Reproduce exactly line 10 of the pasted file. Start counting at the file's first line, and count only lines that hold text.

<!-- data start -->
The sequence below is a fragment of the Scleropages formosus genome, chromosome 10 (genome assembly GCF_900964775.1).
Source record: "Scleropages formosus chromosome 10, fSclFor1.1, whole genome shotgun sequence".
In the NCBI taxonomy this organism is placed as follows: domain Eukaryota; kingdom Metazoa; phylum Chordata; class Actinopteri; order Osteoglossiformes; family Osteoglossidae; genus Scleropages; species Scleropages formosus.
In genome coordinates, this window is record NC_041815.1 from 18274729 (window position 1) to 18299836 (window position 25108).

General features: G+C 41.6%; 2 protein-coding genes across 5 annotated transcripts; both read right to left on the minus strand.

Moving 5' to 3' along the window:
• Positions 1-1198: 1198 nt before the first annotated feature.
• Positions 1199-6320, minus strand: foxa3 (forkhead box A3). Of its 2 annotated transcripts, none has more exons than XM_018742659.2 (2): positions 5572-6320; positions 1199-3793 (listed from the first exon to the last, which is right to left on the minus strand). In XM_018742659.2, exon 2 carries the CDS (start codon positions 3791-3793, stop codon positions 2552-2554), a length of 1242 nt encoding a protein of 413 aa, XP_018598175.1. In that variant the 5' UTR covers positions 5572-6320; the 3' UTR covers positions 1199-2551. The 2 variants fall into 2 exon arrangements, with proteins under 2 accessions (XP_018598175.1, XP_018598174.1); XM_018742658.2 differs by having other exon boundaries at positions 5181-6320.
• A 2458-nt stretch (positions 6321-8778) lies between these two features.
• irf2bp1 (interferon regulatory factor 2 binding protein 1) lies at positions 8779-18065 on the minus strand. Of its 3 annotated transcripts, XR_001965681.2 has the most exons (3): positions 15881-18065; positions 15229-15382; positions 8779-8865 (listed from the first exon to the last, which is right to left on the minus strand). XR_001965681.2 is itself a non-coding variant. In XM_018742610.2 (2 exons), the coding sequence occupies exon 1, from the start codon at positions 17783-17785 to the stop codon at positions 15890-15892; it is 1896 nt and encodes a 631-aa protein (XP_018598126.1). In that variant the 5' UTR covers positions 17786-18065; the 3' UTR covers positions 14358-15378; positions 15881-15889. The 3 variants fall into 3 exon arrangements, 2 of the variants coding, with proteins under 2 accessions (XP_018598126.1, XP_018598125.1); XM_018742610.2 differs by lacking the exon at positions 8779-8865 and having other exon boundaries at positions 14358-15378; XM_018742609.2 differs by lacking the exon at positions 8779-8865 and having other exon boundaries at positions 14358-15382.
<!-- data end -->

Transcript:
• irf2bp1 (interferon regulatory factor 2 binding protein 1) lies at positions 8779-18065 on the minus strand. Of its 3 annotated transcripts, XR_001965681.2 has the most exons (3): positions 15881-18065; positions 15229-15382; positions 8779-8865 (listed from the first exon to the last, which is right to left on the minus strand). XR_001965681.2 is itself a non-coding variant. In XM_018742610.2 (2 exons), the coding sequence occupies exon 1, from the start codon at positions 17783-17785 to the stop codon at positions 15890-15892; it is 1896 nt and encodes a 631-aa protein (XP_018598126.1). In that variant the 5' UTR covers positions 17786-18065; the 3' UTR covers positions 14358-15378; positions 15881-15889. The 3 variants fall into 3 exon arrangements, 2 of the variants coding, with proteins under 2 accessions (XP_018598126.1, XP_018598125.1); XM_018742610.2 differs by lacking the exon at positions 8779-8865 and having other exon boundaries at positions 14358-15378; XM_018742609.2 differs by lacking the exon at positions 8779-8865 and having other exon boundaries at positions 14358-15382.